Regretting Life or Death Decisions

By Chuck Dinerstein, MD, MBA — Jun 08, 2020
Making life or death decisions has been brought into sharp relief by the COVID-19 pandemic. For the estimated 500,000 people on dialysis in the U.S., that is a bridge already crossed. Having chosen a life requiring continuous life support, do any of them have second thoughts?
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"Regret is a negative cognitive or emotional state that involves blaming ourselves for a bad outcome, feeling a sense of loss or sorrow at what might have been, or wishing we could undo a previous choice that we made." [1] 

As a clinician, I can report that regret is a powerful emotion and one that is almost impossible to alter. The development of dialysis, much like the development of insulin, changed a death sentence into a livable condition. Which would you choose? More importantly, why would someone regret the decision to choose life? 

Researchers surveyed patients in several dialysis centers around Cleveland, asking among the questions, "Do you regret your decision to start dialysis?" Of the 423 participants, 88% answered that question. 21% regretted starting dialysis. If you wonder why there would be anyone with regret at all, remember, not starting or continuing dialysis means that, barring a kidney transplant, you will die a "peaceful" death in the next few weeks.  

The researchers uncovered two factors that resulted in more regret. First, the patients felt less need to "acquire detailed knowledge about the medical condition." That knowledge includes the length and quality of their future life (prognostic information), and information of end-of-life issues either concerning "dialysis withdrawal options," or the presence of some form of a living will. You might simplify this as a former of "buyer's regret" when you have not done your due diligence. Patients whose doctors did discuss prognosis were 0.42 times less likely to feel regret, comparable to patients who had completed a living will and had already considered these issues. 

The second factor was that the person making the decision was often actually or virtually a family member or the physician. It is a high hurdle to say out loud that your loved one, parent, sibling, or child is better seeking a peaceful end than continuing to fight the good fight. The researchers found that "patients who reported choosing dialysis over conservative management to please doctors or family members" were 2.34 times more likely to regret their decision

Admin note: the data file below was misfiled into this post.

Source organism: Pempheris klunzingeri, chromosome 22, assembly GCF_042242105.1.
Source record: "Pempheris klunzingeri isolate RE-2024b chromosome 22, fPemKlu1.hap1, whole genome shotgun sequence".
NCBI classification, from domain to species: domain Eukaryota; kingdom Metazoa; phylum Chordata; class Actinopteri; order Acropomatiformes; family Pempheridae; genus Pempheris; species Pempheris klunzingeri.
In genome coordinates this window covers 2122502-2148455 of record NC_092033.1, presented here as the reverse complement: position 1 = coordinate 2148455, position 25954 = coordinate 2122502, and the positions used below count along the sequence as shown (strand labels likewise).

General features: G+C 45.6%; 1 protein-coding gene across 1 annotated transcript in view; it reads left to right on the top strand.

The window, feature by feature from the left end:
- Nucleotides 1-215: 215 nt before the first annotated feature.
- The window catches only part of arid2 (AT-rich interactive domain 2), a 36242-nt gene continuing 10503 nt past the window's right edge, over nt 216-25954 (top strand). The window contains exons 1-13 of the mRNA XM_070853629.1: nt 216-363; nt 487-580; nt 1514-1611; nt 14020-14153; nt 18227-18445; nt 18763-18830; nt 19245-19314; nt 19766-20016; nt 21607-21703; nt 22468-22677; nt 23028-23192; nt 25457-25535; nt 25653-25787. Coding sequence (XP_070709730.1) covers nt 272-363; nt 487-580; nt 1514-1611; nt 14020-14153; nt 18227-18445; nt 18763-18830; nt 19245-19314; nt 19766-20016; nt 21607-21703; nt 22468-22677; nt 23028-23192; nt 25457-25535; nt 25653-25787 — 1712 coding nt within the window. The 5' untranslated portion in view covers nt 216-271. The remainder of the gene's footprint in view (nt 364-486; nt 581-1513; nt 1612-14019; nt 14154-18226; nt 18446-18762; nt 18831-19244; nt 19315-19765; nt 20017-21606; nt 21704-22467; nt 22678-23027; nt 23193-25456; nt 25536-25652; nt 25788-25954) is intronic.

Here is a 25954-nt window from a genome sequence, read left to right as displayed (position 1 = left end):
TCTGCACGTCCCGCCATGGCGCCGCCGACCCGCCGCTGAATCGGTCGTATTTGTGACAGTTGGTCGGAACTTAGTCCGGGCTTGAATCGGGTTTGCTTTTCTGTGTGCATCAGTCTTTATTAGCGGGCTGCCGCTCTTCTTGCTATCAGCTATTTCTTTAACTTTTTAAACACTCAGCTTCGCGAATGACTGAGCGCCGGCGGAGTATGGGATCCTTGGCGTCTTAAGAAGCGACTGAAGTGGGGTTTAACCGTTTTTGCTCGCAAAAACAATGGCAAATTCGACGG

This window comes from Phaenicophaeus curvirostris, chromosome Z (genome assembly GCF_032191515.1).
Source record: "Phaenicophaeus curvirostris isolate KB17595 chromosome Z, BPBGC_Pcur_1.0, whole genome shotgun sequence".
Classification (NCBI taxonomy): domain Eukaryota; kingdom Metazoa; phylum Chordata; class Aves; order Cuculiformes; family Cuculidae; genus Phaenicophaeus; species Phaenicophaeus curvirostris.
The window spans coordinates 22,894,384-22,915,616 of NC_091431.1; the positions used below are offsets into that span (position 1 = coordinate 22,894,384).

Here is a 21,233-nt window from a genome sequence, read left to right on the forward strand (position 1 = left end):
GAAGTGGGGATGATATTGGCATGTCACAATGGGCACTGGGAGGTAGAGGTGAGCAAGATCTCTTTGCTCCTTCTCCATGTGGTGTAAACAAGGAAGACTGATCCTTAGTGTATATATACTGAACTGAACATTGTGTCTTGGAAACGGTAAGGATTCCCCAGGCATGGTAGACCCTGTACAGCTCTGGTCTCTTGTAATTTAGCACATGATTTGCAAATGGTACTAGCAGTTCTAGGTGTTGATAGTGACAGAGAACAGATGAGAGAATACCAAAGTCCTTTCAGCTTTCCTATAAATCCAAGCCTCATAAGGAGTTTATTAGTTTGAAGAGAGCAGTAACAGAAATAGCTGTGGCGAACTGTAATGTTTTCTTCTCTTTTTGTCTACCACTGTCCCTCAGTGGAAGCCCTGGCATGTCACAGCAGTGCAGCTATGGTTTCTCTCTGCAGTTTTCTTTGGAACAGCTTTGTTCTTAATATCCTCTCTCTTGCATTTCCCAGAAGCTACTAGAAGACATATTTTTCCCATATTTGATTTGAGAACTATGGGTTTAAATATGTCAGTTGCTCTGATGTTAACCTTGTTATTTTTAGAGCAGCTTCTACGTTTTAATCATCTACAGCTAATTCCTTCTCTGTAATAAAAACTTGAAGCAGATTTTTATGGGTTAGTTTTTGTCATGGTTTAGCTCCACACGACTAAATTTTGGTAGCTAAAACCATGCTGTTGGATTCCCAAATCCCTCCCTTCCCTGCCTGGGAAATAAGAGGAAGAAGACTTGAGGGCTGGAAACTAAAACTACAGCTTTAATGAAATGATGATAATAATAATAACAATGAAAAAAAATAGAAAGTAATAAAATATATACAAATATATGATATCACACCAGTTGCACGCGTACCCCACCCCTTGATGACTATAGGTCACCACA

As the researchers point out in their discussion, family, and perhaps physicians overtly or covertly nudged patients towards choices they in which they were not fully invested. Autonomy in medical decision making is tricky, and the line between supporting the decision-making process and pushing your agenda is blurred. They point out that "practitioners often frame the decision as preparing patients for dialysis," meaning that not starting dialysis is never really a consideration. I get that, as a surgeon, my belief that surgery was the better choice could come through in my remarks; it was, after all, my training; and surgeons rarely saw the benefits of less intervention; those patients went elsewhere. So before we jump to "bias based on income considerations," physician bias may well be attributed to recency bias, what they see. 

The other significant hurdle is death and dying. "Talking about death and dying is terrifying for many patients, and few clinicians are prepared to respond to these powerful emotions." That holds to an even greater degree for families, especially if the decision making is driven in part by guilt at not "having been there" or "ignoring the problem." For those patients and families with advanced directives or living wills, the emotional component of deciding was tempered by having faced the options in a less urgent and charged moment – they were, for the most part,  more accepting of their decision-making. 

No one willingly considers their mortality. We all need a nudge, the experience of a friend or family, or even the abstraction of deciding what to do if COVID-19 darkens your door. Now is the time not necessarily to choose but to at least sort out some of your thoughts and feelings. 

[1] The Psychology of Regret

Source: Dialysis Regret Prevalence and Correlates" Clinical Journal of American Society of Nephrologists DOI: 10.2215/CJN.13781119



Chuck Dinerstein, MD, MBA

Director of Medicine

Dr. Charles Dinerstein, M.D., MBA, FACS is Director of Medicine at the American Council on Science and Health. He has over 25 years of experience as a vascular surgeon.

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